It was the perfect way to end the summer: a trip to Twin Islands.
It’s a beautiful, small, old, forested landmass with no power, trails, free campsites, sweeping views of Indian Arm, a lighthouse, and it’s only 75 metres off the shores of Belcarra.
My husband and I took our nephew and his four teenage friends for a night of camping, but while they tented, our plan was to chaperone them from the comfort of our boat, have a cocktail or more, listen to some music and read.
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Twin Islands, however, is a truly coveted piece of real estate – even on a Thursday at noon. Because for the next several hours, rather than relaxing, my husband spent the day assisting new boaters tie up to the dock, cliff jumpers onto our boat when they couldn’t get back to land, and a man trying to negotiate paying “our” teenagers $20 to set up his tent and watch his spot until he returned the next day.
“I’ll be in the cabin,” I told my husband.
But just as I re-cracked my book, another boat roared up to ours and asked if they could tie up to us so they could picnic on the island.
“Of course,” my hubby said.
It was a family of nine and as I sat at our boat’s table, I watched as my now overheating husband lent them all a hand. I decided to put my dreams of an introverted afternoon away, pour a double tequila and breathe in the glorious salt and pine scented atmosphere.
A couple of hours later the same family of nine sauntered back down the ramp. “Did you guys have fun?” I asked.
“We had the best time,” exclaimed one of the men, and he handed us a bucket of three big crab.
“These are for you, thank you for everything today!”
His name was V and as he told us his name, he held out his two fingers like a peace sign for the letter V. He then went on to tell us how beautiful Canada is, “with all the mountains, the ocean, and the seafood!”
His joy was infectious and he oozed gratitude. As a newcomer from Asia, V was excited to tell us that he is now from Minnesota.
As we talked on our boat’s stern for a few more minutes, V said, “Canadians are the friendliest people!”
“I actually think you are even friendlier than Canadians, V,” I told him.
He stopped and looked genuinely touched by that comment.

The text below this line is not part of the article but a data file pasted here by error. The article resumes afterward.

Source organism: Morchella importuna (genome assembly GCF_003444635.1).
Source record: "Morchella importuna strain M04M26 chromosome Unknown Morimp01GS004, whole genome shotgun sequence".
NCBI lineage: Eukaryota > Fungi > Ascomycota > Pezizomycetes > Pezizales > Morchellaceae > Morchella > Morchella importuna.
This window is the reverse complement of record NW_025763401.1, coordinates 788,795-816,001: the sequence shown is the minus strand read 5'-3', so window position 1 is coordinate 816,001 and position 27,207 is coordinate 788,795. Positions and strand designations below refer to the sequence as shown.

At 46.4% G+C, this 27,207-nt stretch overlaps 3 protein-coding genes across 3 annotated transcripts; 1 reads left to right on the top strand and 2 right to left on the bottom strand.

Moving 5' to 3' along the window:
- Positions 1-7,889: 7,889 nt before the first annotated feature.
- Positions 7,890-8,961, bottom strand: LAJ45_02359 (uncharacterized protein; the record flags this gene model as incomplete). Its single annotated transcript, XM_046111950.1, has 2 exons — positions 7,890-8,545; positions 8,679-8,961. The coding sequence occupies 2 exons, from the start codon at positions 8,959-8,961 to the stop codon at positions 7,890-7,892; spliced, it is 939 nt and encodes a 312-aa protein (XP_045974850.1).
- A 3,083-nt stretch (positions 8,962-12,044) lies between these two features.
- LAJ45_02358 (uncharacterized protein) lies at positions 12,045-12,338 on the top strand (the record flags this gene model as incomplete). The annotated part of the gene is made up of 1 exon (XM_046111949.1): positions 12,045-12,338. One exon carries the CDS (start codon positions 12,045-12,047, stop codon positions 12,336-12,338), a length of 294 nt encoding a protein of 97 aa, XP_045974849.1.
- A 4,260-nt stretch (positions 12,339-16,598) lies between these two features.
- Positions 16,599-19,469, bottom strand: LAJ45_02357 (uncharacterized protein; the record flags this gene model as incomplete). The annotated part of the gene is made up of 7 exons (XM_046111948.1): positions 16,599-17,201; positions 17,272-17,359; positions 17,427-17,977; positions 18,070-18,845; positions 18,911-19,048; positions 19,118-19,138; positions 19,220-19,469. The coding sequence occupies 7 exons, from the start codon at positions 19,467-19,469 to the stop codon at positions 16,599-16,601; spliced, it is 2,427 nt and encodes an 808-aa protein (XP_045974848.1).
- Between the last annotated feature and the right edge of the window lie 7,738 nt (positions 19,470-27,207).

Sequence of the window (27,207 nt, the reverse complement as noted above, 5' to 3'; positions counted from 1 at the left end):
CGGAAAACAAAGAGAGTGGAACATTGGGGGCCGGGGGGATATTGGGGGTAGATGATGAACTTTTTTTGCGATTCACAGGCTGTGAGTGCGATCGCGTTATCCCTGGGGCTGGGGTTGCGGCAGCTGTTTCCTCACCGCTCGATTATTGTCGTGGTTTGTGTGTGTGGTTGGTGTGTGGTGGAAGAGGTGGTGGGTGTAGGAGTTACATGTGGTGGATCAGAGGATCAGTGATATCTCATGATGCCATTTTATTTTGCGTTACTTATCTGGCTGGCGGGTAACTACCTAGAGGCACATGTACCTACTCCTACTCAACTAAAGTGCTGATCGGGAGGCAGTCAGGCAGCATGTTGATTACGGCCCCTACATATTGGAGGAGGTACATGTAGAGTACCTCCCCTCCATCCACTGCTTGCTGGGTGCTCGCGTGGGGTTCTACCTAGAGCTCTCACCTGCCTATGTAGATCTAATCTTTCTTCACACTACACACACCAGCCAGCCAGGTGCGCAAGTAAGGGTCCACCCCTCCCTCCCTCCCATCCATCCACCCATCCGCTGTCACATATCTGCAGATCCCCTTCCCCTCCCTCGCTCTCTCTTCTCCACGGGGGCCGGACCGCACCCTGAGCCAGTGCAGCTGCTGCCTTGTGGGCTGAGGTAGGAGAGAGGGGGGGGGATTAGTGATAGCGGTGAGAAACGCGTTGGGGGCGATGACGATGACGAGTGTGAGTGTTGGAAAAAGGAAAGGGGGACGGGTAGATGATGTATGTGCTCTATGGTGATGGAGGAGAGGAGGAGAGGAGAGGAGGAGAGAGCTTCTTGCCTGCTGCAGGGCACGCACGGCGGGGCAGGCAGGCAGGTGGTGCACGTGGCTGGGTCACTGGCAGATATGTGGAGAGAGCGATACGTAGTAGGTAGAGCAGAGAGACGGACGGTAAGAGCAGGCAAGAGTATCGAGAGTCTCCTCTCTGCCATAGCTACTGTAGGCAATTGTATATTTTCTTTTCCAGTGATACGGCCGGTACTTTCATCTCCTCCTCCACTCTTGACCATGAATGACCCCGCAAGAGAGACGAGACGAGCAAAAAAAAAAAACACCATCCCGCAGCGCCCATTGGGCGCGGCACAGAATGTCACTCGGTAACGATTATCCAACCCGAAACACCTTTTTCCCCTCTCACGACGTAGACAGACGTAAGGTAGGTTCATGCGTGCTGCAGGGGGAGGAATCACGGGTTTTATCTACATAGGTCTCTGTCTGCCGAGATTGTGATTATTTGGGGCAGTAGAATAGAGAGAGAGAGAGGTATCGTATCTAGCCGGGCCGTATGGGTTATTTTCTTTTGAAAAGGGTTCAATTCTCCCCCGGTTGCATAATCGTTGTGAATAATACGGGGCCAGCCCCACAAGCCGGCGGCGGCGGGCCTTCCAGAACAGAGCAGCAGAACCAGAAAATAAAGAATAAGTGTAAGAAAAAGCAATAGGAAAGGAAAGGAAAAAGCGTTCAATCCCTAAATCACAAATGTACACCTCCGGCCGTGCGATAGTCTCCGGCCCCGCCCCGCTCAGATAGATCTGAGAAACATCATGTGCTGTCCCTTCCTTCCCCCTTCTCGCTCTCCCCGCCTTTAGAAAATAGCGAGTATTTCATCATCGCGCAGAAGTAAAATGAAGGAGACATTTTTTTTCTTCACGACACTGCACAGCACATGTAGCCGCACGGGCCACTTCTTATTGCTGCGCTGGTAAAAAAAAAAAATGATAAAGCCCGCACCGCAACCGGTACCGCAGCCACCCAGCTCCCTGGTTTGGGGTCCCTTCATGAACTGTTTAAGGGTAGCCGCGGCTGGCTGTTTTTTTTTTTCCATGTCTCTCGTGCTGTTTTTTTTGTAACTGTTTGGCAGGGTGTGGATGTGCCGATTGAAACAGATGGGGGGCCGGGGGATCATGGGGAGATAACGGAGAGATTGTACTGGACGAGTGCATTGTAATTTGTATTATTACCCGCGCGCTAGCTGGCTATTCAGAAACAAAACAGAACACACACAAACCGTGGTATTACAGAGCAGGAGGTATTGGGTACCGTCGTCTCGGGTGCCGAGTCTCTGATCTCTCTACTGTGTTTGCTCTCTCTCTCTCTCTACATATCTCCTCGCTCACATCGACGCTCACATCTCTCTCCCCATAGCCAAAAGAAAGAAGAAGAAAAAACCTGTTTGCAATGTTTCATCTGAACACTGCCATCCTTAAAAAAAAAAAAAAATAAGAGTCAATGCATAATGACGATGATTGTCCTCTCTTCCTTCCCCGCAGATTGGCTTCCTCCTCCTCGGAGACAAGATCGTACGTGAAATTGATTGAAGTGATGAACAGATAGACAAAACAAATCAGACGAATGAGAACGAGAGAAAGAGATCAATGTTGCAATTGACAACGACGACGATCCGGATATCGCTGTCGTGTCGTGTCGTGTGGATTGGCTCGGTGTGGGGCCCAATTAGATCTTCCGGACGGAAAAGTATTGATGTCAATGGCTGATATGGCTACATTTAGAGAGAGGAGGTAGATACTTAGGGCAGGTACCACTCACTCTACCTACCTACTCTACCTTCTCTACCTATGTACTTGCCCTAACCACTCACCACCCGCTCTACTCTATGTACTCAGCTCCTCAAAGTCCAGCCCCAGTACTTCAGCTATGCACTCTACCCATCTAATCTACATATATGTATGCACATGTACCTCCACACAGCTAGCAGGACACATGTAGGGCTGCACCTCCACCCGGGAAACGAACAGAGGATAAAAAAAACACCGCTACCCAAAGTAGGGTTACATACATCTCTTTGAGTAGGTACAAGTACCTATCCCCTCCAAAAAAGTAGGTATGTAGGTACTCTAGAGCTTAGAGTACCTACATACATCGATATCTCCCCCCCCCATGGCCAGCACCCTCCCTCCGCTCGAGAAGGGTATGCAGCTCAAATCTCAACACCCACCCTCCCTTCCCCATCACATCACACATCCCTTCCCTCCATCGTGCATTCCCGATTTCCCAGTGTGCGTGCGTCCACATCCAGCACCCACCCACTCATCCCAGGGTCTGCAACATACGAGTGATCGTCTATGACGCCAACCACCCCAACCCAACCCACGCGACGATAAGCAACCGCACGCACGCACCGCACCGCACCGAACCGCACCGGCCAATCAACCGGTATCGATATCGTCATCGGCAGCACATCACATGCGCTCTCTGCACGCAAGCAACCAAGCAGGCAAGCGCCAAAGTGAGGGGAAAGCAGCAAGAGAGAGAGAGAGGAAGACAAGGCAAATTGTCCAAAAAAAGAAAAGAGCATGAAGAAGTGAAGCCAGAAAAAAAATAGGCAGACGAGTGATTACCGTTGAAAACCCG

“The world is really crazy right now,” he continued, “we have to be kind to each other.”
And he’s right, because with the collective sadness we’ve felt this summer for Kelowna, the Northwest Territories, Maui . . . the world . . . V’s words and his joie de vivre were what I could only describe as balm for the heart and soul.
As their boat took off, V turned around and gave my husband and I a big wave. I got a few tears in my eyes.
“Damn,” I said to my husband, “that man just made my day.”
Kindness, it turns out, really is a superpower. And just like those campsites on Twin Island, it’s free and something we’d all like to have.
The Perfect End of Summer Ratatouille
Preheat the oven to 350 degrees.
This classic South of France rustic recipe is perfect for using up the last of your summer veg.
Succulent and perfect as a side dish or in a sandwich, this ratatouille recipe will make you feel like all is well and good in the world.
You will need a medium-sized a round casserole dish for this recipe. You are also going to make a tomato sauce to be put on the bottom of the casserole dish before you assemble your ratatouille.
Finally, you’ll make a little seasoned olive oil to pour over top of this dish before baking.
Slice vegetables into ¼ inch thick slices:
- 1 Sliced eggplant
- 4 sliced tomatoes
- 1/2 peeled and sliced butternut squash
- 2 sliced zucchini
- fresh basil leaves
- sprigs of thyme
- 4 tbsp. olive oil
- 1 chopped red onion
- 1 chopped red pepper
- 1 large can diced tomatoes (796ml)
- 1 small can crushed tomatoes
- 1 tbsp. dried basil
- 1 tsp. garlic powder
- salt, and pepper
Sauté the red onion and red pepper in olive oil over a medium heat on the stove until soft. Add diced tomatoes, crushed tomatoes, seasonings and stir. Simmer for 30 minutes over a low heat.
Season some olive oil to pour over ratatouille before baking.
Mix up, ¼ cup olive oil (pesto flavored is nice) and 1 tsp. each of dried oregano, rosemary, and thyme, 1 tsp. salt, 1 tsp. pepper.
You will pour olive oil mixture over casserole and let sit for 10 minutes. This allows it to pour through, seasoning the vegetables. Feel free to make up extra seasoned olive oil to pour over.
Pour all the simmered tomato sauce over the bottom of the round casserole dish.
Alternate and add the sliced veggies so that they are standing up and going around the casserole.
I added the larger veg first like the squash and eggplant, then squeezed the smaller rounds like the zucchini and tomato between the larger slices. I also put the thyme and the basil between the vegetables saving a couple of thyme sprigs for the top of ratatouille.
Once done assembling, pour olive oil mixture evenly over ratatouille and let sit for 10 minutes.
Then put foil over top of casserole dish and pop into the oven at 350 degrees for 40 minutes.
After 40 minutes, remove the foil, turn the oven to 375 and continue baking for an additional 40 minutes or less. Keep checking as every oven is different. Happiness is.